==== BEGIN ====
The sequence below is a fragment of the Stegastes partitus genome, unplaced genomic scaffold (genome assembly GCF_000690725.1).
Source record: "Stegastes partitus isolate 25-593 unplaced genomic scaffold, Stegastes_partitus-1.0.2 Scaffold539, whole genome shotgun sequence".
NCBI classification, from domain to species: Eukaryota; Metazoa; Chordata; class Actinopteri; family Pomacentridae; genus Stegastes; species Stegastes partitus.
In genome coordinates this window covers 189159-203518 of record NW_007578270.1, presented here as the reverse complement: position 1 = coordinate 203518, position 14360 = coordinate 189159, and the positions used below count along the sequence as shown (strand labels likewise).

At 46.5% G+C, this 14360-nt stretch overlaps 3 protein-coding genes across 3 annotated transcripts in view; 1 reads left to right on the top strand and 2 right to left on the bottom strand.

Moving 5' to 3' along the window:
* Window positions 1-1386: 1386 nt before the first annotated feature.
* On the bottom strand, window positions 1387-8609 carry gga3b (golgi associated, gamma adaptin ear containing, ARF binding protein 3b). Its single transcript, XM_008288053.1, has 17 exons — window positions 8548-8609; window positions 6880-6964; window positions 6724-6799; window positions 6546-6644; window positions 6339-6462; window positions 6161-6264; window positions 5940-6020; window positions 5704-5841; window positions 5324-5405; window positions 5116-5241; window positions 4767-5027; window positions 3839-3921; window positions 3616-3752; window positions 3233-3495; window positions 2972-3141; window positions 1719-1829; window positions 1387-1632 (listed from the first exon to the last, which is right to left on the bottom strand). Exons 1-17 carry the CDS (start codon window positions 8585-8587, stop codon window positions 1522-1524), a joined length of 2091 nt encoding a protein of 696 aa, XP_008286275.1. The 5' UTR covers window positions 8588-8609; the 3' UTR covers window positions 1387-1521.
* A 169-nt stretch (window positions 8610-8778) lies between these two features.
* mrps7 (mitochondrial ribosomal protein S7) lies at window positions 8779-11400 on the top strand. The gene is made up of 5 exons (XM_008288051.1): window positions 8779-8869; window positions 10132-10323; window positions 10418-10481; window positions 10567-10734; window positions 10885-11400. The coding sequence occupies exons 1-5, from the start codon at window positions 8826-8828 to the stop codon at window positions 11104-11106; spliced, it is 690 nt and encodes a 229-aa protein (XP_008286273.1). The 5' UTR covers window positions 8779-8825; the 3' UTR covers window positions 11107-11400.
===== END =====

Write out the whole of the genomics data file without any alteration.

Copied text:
The sequence below is a fragment of the Stegastes partitus genome, unplaced genomic scaffold (genome assembly GCF_000690725.1).
Source record: "Stegastes partitus isolate 25-593 unplaced genomic scaffold, Stegastes_partitus-1.0.2 Scaffold539, whole genome shotgun sequence".
NCBI classification, from domain to species: Eukaryota; Metazoa; Chordata; class Actinopteri; family Pomacentridae; genus Stegastes; species Stegastes partitus.
In genome coordinates this window covers 189159-203518 of record NW_007578270.1, presented here as the reverse complement: position 1 = coordinate 203518, position 14360 = coordinate 189159, and the positions used below count along the sequence as shown (strand labels likewise).

At 46.5% G+C, this 14360-nt stretch overlaps 3 protein-coding genes across 3 annotated transcripts in view; 1 reads left to right on the top strand and 2 right to left on the bottom strand.

Moving 5' to 3' along the window:
* Window positions 1-1386: 1386 nt before the first annotated feature.
* On the bottom strand, window positions 1387-8609 carry gga3b (golgi associated, gamma adaptin ear containing, ARF binding protein 3b). Its single transcript, XM_008288053.1, has 17 exons — window positions 8548-8609; window positions 6880-6964; window positions 6724-6799; window positions 6546-6644; window positions 6339-6462; window positions 6161-6264; window positions 5940-6020; window positions 5704-5841; window positions 5324-5405; window positions 5116-5241; window positions 4767-5027; window positions 3839-3921; window positions 3616-3752; window positions 3233-3495; window positions 2972-3141; window positions 1719-1829; window positions 1387-1632 (listed from the first exon to the last, which is right to left on the bottom strand). Exons 1-17 carry the CDS (start codon window positions 8585-8587, stop codon window positions 1522-1524), a joined length of 2091 nt encoding a protein of 696 aa, XP_008286275.1. The 5' UTR covers window positions 8588-8609; the 3' UTR covers window positions 1387-1521.
* A 169-nt stretch (window positions 8610-8778) lies between these two features.
* mrps7 (mitochondrial ribosomal protein S7) lies at window positions 8779-11400 on the top strand. The gene is made up of 5 exons (XM_008288051.1): window positions 8779-8869; window positions 10132-10323; window positions 10418-10481; window positions 10567-10734; window positions 10885-11400. The coding sequence occupies exons 1-5, from the start codon at window positions 8826-8828 to the stop codon at window positions 11104-11106; spliced, it is 690 nt and encodes a 229-aa protein (XP_008286273.1). The 5' UTR covers window positions 8779-8825; the 3' UTR covers window positions 11107-11400.